Bock's novel, Beautiful Children, is an unapologetic look at the dirty aspects of life and Las Vegas. This wonderfully researched book is raw and jagged at times. The back cover may make it sound like it could maybe be a romance novel, but it's anything but. It's more about people being torn apart than coming together.The book centers around Newell, a missing child. However, many other plot lines intersect his. The story is crafted in a style reminiscent of the movies Love Actually and Crash, with all of the many characters linked, however loosely. One of the real marvels of this work is that all of the characters whose stories we follow are beautifully developed. I never felt like any were being ignored. They're all fleshed out and grow throughout the story. We learn about them, and they are alive in the pages of the book.All of the characters have some hard-to-address aspect of their lives. Something about them that makes us uncomfortable on some level, at least according to social norms. A stripper who repeatedly sacrifices her dignity, a boy who thinks his girlfriend could be a porn star, parents who are grieving and torn apart over the disappearance of their child, a friend who crosses an unspeakable line. Bock is unafraid to delve into the harsh realities of strippers, runaways, and those in the porn industry. Sex plays a role in many of the storylines, but it falls short of being obscene.Bock's writing itself is phenomenal. The detail he portrays in each and every paragraph is hard to come by in a novel. It's vivid and alive, and only emphasizes the jagged edges of life. Despite it's incredible descriptiveness, he manages to keep his writing tasteful, no matter how coarse the subject matter. He's descriptive, but not overly graphic.I felt dragged into this story. I was invested in all of the characters. Whenever the plot turned to one, I was simultaneously drawn to that character and wondering what was happening to the others. Bock's final accomplishment is in what he didn't write. He knew just what to leave out to make his story continue to resonate, even after the last page was turned.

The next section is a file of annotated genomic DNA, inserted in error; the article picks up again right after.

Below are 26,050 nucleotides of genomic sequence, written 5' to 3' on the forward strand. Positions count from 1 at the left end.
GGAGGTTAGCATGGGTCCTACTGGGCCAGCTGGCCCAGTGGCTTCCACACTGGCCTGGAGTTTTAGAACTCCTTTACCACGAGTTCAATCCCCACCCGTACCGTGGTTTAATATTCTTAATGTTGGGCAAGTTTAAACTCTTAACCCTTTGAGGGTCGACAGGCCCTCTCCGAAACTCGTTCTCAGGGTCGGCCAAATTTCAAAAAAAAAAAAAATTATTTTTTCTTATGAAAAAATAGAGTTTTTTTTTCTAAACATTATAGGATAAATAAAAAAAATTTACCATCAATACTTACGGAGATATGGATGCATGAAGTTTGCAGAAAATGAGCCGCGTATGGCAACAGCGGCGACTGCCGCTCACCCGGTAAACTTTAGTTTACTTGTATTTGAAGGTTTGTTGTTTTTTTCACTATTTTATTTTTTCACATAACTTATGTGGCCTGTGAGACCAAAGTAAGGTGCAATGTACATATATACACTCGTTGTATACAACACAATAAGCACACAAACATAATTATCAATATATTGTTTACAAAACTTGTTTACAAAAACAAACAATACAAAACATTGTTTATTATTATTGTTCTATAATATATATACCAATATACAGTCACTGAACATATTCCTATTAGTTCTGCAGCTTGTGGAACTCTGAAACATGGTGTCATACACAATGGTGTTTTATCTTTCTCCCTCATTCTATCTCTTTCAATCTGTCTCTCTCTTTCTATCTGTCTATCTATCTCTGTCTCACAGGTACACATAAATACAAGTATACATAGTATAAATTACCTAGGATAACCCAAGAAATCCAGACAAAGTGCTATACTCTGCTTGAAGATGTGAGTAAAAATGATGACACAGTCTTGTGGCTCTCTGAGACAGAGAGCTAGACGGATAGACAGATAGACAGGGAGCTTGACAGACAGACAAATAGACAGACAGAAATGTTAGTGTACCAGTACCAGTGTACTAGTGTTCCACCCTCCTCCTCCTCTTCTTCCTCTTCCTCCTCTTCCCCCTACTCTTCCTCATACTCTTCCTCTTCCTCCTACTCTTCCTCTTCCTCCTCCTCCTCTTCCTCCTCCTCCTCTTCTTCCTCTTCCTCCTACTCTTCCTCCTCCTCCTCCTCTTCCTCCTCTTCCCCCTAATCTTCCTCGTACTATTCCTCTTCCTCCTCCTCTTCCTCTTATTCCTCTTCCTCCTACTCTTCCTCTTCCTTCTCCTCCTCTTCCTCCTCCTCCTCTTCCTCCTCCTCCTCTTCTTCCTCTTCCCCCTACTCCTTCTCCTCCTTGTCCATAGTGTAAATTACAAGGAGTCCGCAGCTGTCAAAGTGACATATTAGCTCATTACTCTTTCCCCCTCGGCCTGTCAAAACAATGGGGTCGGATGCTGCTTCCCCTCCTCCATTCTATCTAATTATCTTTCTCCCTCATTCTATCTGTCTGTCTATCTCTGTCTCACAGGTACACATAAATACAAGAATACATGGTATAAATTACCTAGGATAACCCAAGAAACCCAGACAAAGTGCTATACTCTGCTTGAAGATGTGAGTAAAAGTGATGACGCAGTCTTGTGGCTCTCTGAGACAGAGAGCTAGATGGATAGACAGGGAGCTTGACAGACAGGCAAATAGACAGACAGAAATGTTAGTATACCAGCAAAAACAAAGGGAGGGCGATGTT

This book was an incredible, inspiring story of Greg Mortenson's quest to bring schools to children, especially girls, in rural areas of Pakistan and Afghanistan. Before reading this book, I was worried that it may be a bit dry, but it was anything but. The narrative was vivid throughout. Part of this is because the book was written in the third person, and with the help of David Oliver Relin, a journalist who admits to abandoning all journalistic objectivity when it comes to Mortenson. Mortenson's story is just that inspiring. A wonderful read, no matter what genre you normally lean towards.
This book was, for me, a disappointment. I was hoping for a new telling. A new point of view. And sure, we do get that, to an extent. But the point of view is that of a sniveling, whiny, weak Penelope. I know that she's not portrayed as the strongest-ever character in the Odyssey, but this isn't the Odyssey. This is her story, and I was expecting more. It frustrated me that her solution to just about every hardship was to burst into tears.I didn't hate this book, but it did frustrate me often. And the main reason for that is simply that I couldn't stand Penelope's narration of events.I admire the extent to which Atwood researched Greek myths. However, it disappointed me that she didn't research more of Greek history. I know a fair amount of it, and this only contributed to my frustration with Penelope's character. She was raised as a Spartan, and as such, I expected her to be strong, perhaps with a slight warrior bent. But no, her childhood in Sparta was glossed over, and none of the traditional Spartan characteristics showed through.Overall, I found this to be interesting, but frustrating. It was a very short read, and not horrible, it just didn't appeal to my tastes, and I think a lot of this is due to my knowledge of how Spartans actually were in ancient Greece.